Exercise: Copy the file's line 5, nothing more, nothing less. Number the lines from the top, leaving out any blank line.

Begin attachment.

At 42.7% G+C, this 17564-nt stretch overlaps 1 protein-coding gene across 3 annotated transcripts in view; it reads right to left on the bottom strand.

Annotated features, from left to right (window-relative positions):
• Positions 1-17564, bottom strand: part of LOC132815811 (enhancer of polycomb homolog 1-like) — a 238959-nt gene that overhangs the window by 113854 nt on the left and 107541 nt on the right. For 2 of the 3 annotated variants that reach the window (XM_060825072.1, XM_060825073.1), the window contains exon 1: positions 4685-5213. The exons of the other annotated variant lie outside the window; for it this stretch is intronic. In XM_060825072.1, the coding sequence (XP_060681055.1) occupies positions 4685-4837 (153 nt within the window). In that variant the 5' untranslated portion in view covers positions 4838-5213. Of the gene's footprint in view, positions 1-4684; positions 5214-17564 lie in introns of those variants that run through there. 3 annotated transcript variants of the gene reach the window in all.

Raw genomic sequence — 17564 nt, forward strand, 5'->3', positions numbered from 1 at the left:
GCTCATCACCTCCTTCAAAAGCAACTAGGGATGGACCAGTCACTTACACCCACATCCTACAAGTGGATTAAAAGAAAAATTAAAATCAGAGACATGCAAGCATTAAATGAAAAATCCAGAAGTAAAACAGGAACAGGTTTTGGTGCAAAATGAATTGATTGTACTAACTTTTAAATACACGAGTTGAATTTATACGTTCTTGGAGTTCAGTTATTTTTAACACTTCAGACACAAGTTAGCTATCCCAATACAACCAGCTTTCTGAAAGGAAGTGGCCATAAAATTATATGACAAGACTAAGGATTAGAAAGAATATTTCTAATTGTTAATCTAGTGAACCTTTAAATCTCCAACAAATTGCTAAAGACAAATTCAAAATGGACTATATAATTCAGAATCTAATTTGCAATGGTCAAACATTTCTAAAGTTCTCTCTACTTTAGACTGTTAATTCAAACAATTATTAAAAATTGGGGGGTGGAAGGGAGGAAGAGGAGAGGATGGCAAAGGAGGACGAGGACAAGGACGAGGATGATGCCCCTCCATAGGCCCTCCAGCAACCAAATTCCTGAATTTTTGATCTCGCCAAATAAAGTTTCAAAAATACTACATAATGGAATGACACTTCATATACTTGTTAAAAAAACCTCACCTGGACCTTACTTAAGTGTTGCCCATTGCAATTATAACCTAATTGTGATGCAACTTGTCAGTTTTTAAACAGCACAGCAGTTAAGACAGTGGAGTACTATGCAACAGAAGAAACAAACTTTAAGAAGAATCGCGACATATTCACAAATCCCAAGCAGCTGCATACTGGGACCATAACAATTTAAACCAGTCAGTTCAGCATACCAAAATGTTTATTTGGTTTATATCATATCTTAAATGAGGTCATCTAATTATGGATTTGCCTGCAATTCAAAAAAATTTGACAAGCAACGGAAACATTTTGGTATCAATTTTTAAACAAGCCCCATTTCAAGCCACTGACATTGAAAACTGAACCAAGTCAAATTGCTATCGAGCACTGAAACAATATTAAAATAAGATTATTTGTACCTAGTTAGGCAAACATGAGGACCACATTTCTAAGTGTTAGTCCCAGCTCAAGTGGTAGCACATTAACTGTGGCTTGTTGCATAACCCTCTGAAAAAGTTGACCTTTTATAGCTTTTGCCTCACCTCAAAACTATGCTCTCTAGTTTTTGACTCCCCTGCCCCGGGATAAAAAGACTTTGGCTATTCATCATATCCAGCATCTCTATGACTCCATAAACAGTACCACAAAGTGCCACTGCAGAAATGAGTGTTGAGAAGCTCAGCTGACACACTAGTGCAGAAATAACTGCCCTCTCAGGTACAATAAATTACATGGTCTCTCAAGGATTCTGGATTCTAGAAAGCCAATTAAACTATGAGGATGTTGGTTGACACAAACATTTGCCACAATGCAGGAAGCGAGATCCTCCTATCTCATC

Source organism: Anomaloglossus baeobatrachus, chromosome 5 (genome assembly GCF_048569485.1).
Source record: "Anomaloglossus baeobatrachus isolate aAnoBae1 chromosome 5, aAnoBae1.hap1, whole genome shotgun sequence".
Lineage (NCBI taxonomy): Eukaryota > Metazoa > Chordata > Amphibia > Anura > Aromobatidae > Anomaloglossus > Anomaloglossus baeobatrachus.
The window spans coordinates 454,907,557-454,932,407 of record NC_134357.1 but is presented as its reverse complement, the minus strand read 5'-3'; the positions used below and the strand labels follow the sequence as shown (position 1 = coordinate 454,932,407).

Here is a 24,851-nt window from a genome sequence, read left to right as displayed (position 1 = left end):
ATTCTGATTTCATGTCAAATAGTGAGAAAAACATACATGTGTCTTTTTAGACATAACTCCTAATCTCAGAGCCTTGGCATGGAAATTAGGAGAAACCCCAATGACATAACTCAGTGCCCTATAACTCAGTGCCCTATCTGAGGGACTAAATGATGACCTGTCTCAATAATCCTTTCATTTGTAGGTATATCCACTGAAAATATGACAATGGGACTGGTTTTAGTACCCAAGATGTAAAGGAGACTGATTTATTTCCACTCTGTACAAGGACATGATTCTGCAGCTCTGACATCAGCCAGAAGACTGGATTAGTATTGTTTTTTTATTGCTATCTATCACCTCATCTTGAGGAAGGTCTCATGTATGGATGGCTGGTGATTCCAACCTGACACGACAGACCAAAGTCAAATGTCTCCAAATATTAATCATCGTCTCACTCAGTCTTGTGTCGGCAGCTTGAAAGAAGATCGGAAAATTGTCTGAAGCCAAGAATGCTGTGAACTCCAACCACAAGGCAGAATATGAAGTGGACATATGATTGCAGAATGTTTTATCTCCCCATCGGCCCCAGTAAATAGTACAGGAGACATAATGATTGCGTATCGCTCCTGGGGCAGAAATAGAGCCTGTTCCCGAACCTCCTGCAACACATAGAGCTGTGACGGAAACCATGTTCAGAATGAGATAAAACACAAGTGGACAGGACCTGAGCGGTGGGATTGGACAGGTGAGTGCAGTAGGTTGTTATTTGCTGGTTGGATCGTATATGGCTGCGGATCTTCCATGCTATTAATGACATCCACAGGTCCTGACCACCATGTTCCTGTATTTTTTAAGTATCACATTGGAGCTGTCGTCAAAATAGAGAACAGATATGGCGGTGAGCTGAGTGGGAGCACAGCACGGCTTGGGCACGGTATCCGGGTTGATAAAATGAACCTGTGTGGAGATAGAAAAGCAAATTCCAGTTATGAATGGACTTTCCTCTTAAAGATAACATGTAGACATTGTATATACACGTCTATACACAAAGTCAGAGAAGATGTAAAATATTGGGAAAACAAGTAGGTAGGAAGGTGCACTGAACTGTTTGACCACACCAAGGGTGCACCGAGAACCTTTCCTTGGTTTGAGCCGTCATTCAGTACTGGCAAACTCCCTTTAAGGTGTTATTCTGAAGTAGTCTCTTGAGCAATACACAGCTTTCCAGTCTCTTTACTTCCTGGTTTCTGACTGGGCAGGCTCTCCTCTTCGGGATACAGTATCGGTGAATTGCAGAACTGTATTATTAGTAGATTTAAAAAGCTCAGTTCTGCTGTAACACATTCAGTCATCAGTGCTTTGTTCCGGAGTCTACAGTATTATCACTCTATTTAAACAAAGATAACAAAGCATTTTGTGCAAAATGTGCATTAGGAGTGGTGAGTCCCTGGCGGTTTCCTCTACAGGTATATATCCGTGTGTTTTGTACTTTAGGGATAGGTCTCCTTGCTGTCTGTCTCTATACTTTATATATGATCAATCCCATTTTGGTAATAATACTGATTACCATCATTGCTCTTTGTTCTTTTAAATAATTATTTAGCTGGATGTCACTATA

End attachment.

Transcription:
GCTCATCACCTCCTTCAAAAGCAACTAGGGATGGACCAGTCACTTACACCCACATCCTACAAGTGGATTAAAAGAAAAATTAAAATCAGAGACATGCAAGCATTAAATGAAAAATCCAGAAGTAAAACAGGAACAGGTTTTGGTGCAAAATGAATTGATTGTACTAACTTTTAAATACACGAGTTGAATTTATACGTTCTTGGAGTTCAGTTATTTTTAACACTTCAGACACAAGTTAGCTATCCCAATACAACCAGCTTTCTGAAAGGAAGTGGCCATAAAATTATATGACAAGACTAAGGATTAGAAAGAATATTTCTAATTGTTAATCTAGTGAACCTTTAAATCTCCAACAAATTGCTAAAGACAAATTCAAAATGGACTATATAATTCAGAATCTAATTTGCAATGGTCAAACATTTCTAAAGTTCTCTCTACTTTAGACTGTTAATTCAAACAATTATTAAAAATTGGGGGGTGGAAGGGAGGAAGAGGAGAGGATGGCAAAGGAGGACGAGGACAAGGACGAGGATGATGCCCCTCCATAGGCCCTCCAGCAACCAAATTCCTGAATTTTTGATCTCGCCAAATAAAGTTTCAAAAATACTACATAATGGAATGACACTTCATATACTTGTTAAAAAAACCTCACCTGGACCTTACTTAAGTGTTGCCCATTGCAATTATAACCTAATTGTGATGCAACTTGTCAGTTTTTAAACAGCACAGCAGTTAAGACAGTGGAGTACTATGCAACAGAAGAAACAAACTTTAAGAAGAATCGCGACATATTCACAAATCCCAAGCAGCTGCATACTGGGACCATAACAATTTAAACCAGTCAGTTCAGCATACCAAAATGTTTATTTGGTTTATATCATATCTTAAATGAGGTCATCTAATTATGGATTTGCCTGCAATTCAAAAAAATTTGACAAGCAACGGAAACATTTTGGTATCAATTTTTAAACAAGCCCCATTTCAAGCCACTGACATTGAAAACTGAACCAAGTCAAATTGCTATCGAGCACTGAAACAATATTAAAATAAGATTATTTGTACCTAGTTAGGCAAACATGAGGACCACATTTCTAAGTGTTAGTCCCAGCTCAAGTGGTAGCACATTAACTGTGGCTTGTTGCATAACCCTCTGAAAAAGTTGACCTTTTATAGCTTTTGCCTCACCTCAAAACTATGCTCTCTAGTTTTTGACTCCCCTGCCCCGGGATAAAAAGACTTTGGCTATTCATCATATCCAGCATCTCTATGACTCCATAAACAGTACCACAAAGTGCCACTGCAGAAATGAGTGTTGAGAAGCTCAGCTGACACACTAGTGCAGAAATAACTGCCCTCTCAGGTACAATAAATTACATGGTCTCTCAAGGATTCTGGATTCTAGAAAGCCAATTAAACTATGAGGATGTTGGTTGACACAAACATTTGCCACAATGCAGGAAGCGAGATCCTCCTATCTCATC